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Gender differences, routes of transmission, socio-demographic characteristics and prevalence of HIV related infections of adults and children in an HIV cohort from a rural district of India

Authors
Gerardo Alvarez-Uria, Manoranjan Midde, Raghavakalyan Pakam, Praveen K. Naik

Authors information
  • Gerardo Alvarez-Uria
    Department of Infectious Diseases, Rural Development Trust Hospital, Bathalapalli, Anantapur disctrict, AP, India. gerardouria@gmail.com
  • Manoranjan Midde
    Department of Infectious Diseases, Rural Development Trust Hospital, Bathalapalli, Anantapur disctrict, AP, India.
  • Raghavakalyan Pakam
    Department of Infectious Diseases, Rural Development Trust Hospital, Bathalapalli, Anantapur disctrict, AP, India.
  • Praveen K. Naik
    Department of Infectious Diseases, Rural Development Trust Hospital, Bathalapalli, Anantapur disctrict, AP, India.

Abstract


Despite 67% of HIV infected people in India are rural residents, the epidemiology of HIV in rural areas is not well known. This is an observational cohort study of 11,040 HIV infected people living in a rural district of India. The prevalence of hepatitis B, hepatitis C and syphilis of HIV infected patients were compared to the seroprevalence in 16,641 blood donors from the same area. The age of diagnosis in adults was below 35 years in 70% of cases and 56% were illiterate. One third of women were widows and only 3.6% of adults had a permanent job. Women were diagnosed at earlier age, had lower level of education, had poorer employment conditions and depended more on their relatives than men. In a survey performed to a subgroup of patients, 81% of women referred to have acquired HIV from their spouse, whereas 51% of men acquired HIV from commercial sex. Patients with HIV had significantly higher prevalence of hepatitis B, hepatitis C and syphilis than blood donors. Seroprevalence of HIV-2, hepatitis C and toxoplasmosis were low compared to other sites. Six percent were children (<15 years) and almost half of them had lost one or both of their parents. The study shows the poor socio-economical situation and the high level of illiteracy of people living with HIV in rural India, especially women. Future health programmes of HIV in India should take into account the particularities of the HIV epidemic in rural areas.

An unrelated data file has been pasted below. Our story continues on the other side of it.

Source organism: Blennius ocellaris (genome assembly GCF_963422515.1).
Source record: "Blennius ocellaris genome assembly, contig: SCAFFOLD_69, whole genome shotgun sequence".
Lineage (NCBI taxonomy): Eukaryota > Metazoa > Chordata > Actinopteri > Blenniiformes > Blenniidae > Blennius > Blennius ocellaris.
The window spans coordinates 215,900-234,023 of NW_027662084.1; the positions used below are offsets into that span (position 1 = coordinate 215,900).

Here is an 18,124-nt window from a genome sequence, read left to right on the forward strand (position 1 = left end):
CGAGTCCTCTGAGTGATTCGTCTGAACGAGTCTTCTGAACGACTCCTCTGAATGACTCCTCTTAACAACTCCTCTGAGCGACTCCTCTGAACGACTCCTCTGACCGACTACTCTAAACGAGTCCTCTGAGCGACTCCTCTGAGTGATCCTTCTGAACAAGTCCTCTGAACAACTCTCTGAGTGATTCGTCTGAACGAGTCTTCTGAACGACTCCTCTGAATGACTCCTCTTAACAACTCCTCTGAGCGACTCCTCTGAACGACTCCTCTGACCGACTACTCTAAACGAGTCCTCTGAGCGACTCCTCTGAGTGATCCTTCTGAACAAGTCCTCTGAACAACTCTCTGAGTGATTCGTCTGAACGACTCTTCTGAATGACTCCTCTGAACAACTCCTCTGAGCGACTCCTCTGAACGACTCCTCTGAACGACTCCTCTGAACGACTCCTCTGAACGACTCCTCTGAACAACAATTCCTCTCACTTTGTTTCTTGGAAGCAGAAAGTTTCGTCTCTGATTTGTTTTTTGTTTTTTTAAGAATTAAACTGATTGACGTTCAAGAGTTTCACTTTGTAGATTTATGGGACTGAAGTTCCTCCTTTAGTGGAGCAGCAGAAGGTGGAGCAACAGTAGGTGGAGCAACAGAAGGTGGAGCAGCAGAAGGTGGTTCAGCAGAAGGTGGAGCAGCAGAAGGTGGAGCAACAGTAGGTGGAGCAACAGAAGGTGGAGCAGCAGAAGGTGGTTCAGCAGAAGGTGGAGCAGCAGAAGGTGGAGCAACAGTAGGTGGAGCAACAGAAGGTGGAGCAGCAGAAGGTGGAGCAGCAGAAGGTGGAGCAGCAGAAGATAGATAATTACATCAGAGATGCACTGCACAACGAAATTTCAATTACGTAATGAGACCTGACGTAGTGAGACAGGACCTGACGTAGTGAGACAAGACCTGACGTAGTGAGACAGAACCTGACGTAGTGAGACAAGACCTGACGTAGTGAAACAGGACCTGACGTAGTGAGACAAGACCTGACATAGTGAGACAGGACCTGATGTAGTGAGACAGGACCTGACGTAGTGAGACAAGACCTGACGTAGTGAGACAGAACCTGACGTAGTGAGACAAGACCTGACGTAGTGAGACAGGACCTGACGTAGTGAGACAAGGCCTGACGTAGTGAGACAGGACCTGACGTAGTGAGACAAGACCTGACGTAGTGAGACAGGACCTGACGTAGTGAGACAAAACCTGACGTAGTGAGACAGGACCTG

Keywords


HIV; India; Socioeconomic Factors; Women; Pediatrics

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Submitted: 2011-10-05 14:12:34
Published: 2012-02-17 16:08:53
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Infectious Disease Reports [eISSN 2036-7449] is a new Open Access, online-only, peer-reviewed journal published by PAGEPress®, Pavia, Italy. All credits and honors to PKP for their OJS.

 

 

 

 
 
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